Over the last few years, it seems that conspiracy theories of all types have come back to the forefront of American discourse. Between Area 51 raids, conspiratorial posts online about the seriousness of COVID-19 and the rising prominence of the internet cult of QAnon, we seem to be living in a moment uniquely primed for conspiracy theories to circulate.
While we are living through a moment that may feel completely unparalleled to any other moment in history, conspiracy theories remain a disturbingly durable and constant phenomena, although baseless.
According to Verena Kasper-Marienberg, an assistant professor of history at NC State, pandemics and political upheaval often lead to a rise in conspiracy theories.
“When we have moments of crisis and we see big parts of society being particularly anxious about the future and about dynamics and change — be it economically, be it healthwise, be it environmentally, be it through war or disease — it’s generally a specifically vulnerable time to be open to alternative models of explanation when it seems there is no explanation, or when the explanations are so complex that they are hard to understand,” Kasper-Marienberg said.
Brent Sirota, an associate professor of history and the director of history graduate programs, said conspiracy theories develop out of our attempts to explain the justness of the universe.
“Conspiracy theorists partake in a theological discourse known as theodicy,” Sirota said. “Theodicy is basically, ‘Why do bad things happen to good people?’ Theodicy is a branch of theology that’s about explaining God’s justice in the world… and is a theological language to explain evil in the world. Conspiracy theory is, in many ways, a kind of secular theodicy. It’s a way of explaining historical evil and historical catastrophe.”
When considering the broad draw of conspiracy theories more generally, it’s worth wondering why specific theories prove to have such a long shelf life, especially those that have been officially debunked.
Kasper-Marienberg discussed the continued fascination and distribution of “The Protocols of The Elders Of Zion,” an anti-Semitic text from the late 19th century that purports to be a discovered conversation of global domination between various Jewish leaders. “The Protocols” have been debunked as fakes by multiple investigations and researchers, yet this actually emboldened the theorists and their beliefs.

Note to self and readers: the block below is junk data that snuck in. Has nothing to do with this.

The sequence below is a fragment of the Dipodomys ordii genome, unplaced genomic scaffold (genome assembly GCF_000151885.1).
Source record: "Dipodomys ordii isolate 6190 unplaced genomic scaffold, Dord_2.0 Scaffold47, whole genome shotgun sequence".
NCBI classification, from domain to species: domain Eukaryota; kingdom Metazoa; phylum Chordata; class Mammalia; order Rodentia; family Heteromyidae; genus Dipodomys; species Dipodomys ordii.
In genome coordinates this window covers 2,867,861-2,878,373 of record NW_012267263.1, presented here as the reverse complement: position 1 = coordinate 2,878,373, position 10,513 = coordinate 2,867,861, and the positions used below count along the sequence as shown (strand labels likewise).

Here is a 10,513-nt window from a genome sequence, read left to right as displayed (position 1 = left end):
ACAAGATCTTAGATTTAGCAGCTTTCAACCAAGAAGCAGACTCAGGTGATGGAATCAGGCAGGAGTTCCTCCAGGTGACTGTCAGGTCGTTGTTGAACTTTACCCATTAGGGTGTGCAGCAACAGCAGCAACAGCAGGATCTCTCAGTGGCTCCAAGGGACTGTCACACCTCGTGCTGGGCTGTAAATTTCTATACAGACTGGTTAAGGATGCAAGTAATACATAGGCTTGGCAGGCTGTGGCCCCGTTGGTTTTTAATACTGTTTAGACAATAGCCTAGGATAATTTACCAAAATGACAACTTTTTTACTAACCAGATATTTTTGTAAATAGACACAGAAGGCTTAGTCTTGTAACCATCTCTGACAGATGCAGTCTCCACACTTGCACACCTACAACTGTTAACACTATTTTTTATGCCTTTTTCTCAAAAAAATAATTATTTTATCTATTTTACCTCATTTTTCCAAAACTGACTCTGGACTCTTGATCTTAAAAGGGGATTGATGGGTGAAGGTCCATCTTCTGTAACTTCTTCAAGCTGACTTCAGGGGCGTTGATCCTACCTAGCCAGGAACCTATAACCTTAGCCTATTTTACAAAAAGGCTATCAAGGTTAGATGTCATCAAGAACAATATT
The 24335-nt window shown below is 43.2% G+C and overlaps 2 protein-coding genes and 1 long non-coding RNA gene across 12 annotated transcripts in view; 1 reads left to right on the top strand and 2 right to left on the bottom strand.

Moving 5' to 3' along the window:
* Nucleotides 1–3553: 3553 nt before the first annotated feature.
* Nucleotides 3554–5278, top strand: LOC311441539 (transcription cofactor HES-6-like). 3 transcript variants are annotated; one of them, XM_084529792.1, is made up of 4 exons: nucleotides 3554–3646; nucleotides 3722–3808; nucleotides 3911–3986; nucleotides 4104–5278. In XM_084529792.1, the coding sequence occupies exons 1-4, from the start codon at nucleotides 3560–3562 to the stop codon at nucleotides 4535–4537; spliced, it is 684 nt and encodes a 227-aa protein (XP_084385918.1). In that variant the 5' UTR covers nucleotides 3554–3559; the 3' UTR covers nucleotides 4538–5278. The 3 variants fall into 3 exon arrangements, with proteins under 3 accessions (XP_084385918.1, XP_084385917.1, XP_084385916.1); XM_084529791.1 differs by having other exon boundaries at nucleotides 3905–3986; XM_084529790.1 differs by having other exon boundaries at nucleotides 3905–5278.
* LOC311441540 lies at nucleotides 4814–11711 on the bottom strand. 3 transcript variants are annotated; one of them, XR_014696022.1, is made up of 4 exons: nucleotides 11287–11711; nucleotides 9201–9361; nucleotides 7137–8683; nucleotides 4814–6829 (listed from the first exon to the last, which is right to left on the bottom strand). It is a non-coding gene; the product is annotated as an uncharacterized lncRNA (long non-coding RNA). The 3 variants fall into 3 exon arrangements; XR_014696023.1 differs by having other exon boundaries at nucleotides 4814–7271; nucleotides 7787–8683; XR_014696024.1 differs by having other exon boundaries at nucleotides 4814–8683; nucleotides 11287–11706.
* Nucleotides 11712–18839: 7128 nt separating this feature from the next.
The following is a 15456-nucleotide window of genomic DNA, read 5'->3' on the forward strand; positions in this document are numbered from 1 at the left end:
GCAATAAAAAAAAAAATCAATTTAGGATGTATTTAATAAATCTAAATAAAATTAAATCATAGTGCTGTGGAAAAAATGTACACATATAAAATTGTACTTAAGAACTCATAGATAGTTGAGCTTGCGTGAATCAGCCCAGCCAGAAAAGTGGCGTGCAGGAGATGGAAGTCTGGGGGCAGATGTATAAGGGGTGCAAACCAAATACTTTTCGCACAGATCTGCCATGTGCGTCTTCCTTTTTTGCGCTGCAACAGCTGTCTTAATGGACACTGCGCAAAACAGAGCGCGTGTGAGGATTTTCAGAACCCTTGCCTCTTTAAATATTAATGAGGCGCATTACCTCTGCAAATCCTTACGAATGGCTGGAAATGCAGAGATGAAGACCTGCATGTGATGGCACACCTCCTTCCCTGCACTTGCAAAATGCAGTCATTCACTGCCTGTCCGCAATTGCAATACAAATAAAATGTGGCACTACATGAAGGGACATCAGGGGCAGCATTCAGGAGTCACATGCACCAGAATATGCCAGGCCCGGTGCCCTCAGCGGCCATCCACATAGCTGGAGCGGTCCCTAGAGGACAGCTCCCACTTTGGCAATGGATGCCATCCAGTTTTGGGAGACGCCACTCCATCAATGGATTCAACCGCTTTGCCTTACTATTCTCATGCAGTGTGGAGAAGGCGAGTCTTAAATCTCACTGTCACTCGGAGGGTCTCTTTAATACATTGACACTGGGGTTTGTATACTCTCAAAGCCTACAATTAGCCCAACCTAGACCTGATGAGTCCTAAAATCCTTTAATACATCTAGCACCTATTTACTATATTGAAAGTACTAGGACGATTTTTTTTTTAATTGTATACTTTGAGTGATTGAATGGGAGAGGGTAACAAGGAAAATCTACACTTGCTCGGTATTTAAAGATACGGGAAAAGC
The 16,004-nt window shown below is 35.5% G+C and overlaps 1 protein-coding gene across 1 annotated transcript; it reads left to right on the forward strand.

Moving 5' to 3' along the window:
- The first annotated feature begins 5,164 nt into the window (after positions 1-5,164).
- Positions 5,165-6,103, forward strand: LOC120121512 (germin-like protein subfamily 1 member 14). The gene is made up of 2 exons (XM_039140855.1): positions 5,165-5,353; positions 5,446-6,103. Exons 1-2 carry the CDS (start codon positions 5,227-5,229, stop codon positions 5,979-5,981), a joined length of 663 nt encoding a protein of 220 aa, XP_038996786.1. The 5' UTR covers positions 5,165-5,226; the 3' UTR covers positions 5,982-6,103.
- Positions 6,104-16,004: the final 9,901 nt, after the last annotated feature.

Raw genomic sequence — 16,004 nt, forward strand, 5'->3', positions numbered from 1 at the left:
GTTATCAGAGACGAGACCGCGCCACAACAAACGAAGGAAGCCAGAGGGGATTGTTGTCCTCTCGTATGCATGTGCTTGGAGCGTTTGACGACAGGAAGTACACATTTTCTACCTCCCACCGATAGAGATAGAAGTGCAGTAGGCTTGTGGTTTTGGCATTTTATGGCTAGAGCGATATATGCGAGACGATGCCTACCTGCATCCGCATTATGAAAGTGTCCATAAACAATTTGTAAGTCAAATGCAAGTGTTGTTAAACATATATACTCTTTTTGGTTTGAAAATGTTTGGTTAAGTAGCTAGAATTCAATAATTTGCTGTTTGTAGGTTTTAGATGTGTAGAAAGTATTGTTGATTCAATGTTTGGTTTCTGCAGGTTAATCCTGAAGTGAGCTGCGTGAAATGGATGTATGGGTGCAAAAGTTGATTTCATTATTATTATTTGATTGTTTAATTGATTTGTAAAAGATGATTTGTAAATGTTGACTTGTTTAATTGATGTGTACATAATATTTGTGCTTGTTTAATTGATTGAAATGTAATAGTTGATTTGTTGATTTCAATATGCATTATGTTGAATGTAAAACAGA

“Just handing it over to an authority and making it an official investigation was enough to actually give it more legitimacy, no matter the outcome,” Kasper-Marienberg said. “As soon as serious agencies took it on to deal with that, it helped the conspiracy theories rather than debunking them.”
The inability to dispel the public fascination or credence given to frequently disproved conspiracy theories remains one of the most frightening things about living through our current era of increased conspiracy theories. If publicly and repeatedly disproven conspiracy theories doesn’t change people’s minds, what possibly could?
Alicia McGill, an assistant professor of history who teaches HI 305: Frauds and Mysteries of the Past, suggests placing increased importance on critical thinking and logic within education.
“We consume all this information all over the place, especially with conspiracy theories and our current political climate, that people just don't know what to trust, and I think a lot of times people think, ‘I can't evaluate it,’” McGill said. “For example, claims about COVID, they are like, ‘Well, I’m not a scientist, I don’t know how vaccines work’ or ‘I don’t know how to read science’. But we do. We can think about common sense.”
McGill hopes her class will help students recognize the critical thinking skills that they do have. Now and always, it seems like a good time to equip our students with the skills they need to know to discern information from falsehoods.